Karen Faith
Sure. I hate making generalizations like that.

Jellis Vaes
I didn’t wanted to ask this, to make exactly like… Every man or women is like that. Right. But just like something that you might have noticed more.

Karen Faith
Absolutely, yeah. What I’ve noticed is my biases were wrong. When I assumed that men would not be interested or open, I was wrong. And I think women sometimes I hate saying things about all women. I’m not saying it all women, but I’ve noticed that sometimes I think women struggle to maintain curiosity before jumping immediately into sympathy. So it’s like some people, they’re going to hear what’s going on with you, and they immediately want to give you sympathy and compassion instead of like, wait, be curious, ask more questions first, make sure that you understand what this is before you immediately go into compassion mode and let compassion be the result of true understanding. Instead of just like I think that there’s a very kind impulse to take care of someone else that not all women have.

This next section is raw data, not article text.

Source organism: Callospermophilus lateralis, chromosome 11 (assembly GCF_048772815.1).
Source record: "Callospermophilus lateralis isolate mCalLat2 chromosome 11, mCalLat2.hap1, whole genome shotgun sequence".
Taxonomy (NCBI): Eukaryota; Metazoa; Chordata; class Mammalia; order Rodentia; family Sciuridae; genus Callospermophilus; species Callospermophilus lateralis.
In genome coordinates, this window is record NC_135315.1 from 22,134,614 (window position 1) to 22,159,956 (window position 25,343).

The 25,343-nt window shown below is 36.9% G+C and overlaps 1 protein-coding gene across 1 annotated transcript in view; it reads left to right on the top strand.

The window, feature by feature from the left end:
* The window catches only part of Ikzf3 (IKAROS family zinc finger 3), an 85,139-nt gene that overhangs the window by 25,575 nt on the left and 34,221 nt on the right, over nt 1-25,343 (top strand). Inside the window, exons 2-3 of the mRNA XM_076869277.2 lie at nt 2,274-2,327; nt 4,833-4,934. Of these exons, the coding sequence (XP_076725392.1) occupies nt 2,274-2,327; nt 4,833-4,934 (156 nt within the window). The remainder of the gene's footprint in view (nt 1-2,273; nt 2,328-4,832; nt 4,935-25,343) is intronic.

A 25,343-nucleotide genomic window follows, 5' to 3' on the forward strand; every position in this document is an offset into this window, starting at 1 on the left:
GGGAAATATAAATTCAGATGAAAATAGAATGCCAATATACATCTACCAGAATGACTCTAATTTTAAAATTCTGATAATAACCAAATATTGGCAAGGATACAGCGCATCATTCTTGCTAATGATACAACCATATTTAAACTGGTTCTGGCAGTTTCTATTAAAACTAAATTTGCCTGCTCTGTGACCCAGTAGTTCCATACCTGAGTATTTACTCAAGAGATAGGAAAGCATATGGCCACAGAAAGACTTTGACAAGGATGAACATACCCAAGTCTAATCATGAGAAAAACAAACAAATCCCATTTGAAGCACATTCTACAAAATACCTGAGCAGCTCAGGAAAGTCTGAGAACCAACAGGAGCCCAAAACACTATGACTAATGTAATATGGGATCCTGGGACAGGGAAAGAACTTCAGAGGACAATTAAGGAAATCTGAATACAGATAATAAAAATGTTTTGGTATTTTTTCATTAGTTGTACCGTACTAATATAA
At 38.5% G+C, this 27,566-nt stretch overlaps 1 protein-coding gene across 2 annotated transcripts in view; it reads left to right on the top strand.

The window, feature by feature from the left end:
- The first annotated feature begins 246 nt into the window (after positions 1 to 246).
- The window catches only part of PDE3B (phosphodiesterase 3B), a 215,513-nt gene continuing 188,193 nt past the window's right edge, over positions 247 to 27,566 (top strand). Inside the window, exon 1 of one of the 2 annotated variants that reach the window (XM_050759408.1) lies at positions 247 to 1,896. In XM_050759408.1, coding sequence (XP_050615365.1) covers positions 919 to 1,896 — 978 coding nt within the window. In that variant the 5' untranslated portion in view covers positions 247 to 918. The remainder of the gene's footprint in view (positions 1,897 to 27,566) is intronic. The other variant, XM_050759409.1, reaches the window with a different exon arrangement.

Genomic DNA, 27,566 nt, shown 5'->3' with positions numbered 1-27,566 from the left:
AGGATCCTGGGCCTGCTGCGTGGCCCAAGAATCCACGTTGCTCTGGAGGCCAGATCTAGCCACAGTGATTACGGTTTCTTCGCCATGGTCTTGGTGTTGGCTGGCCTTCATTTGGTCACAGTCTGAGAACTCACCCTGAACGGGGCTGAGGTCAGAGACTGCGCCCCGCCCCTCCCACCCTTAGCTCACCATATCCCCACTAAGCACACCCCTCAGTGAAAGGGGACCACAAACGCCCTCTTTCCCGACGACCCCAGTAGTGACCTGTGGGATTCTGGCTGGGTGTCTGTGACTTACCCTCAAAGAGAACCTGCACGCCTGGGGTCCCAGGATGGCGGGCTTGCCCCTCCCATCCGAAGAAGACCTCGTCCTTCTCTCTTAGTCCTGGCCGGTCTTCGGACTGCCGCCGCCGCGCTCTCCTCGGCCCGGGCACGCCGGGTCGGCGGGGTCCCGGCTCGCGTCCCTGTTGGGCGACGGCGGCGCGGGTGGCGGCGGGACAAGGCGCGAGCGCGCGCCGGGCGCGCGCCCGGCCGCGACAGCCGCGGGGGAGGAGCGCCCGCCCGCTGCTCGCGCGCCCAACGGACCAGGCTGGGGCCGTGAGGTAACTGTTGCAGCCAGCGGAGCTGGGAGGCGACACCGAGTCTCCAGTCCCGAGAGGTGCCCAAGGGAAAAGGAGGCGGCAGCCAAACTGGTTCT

Jellis Vaes
No, no. And again, for everyone listening, we are certainly not talking about all women, all men. Right, we are. But again, about your experiencing, your experience of what you’ve noticed. Is there also something coming to your mind? When I asked what could they learn from each other about empathy?

Karen Faith
Well, I always encourage people to I think what they could learn from each other is to learn from each other, because just like I was surprised by what I saw in the men that I worked with. I think that men and women, I think men and women too often assume things about one another, and when we really practice empathy, we get to break those things apart. Yeah, I would say that when men and women are practicing empathy for one another, to practice that non judgment, which also means refraining from positive judgment. Don’t assume that person is naturally empathetic or that person is in a better place than you think they are, or is a good leader or is a good mother or whatever it is that’s also a judgment. So it’s like, just maintain the curiosity. Let yourself be surprised by someone. Expect to be amazed. I think it’s a quote by Bill Nye, actually. Bill Nye says, everyone you will ever meet knows something that you don’t.

Jellis Vaes
Great quote.

Karen Faith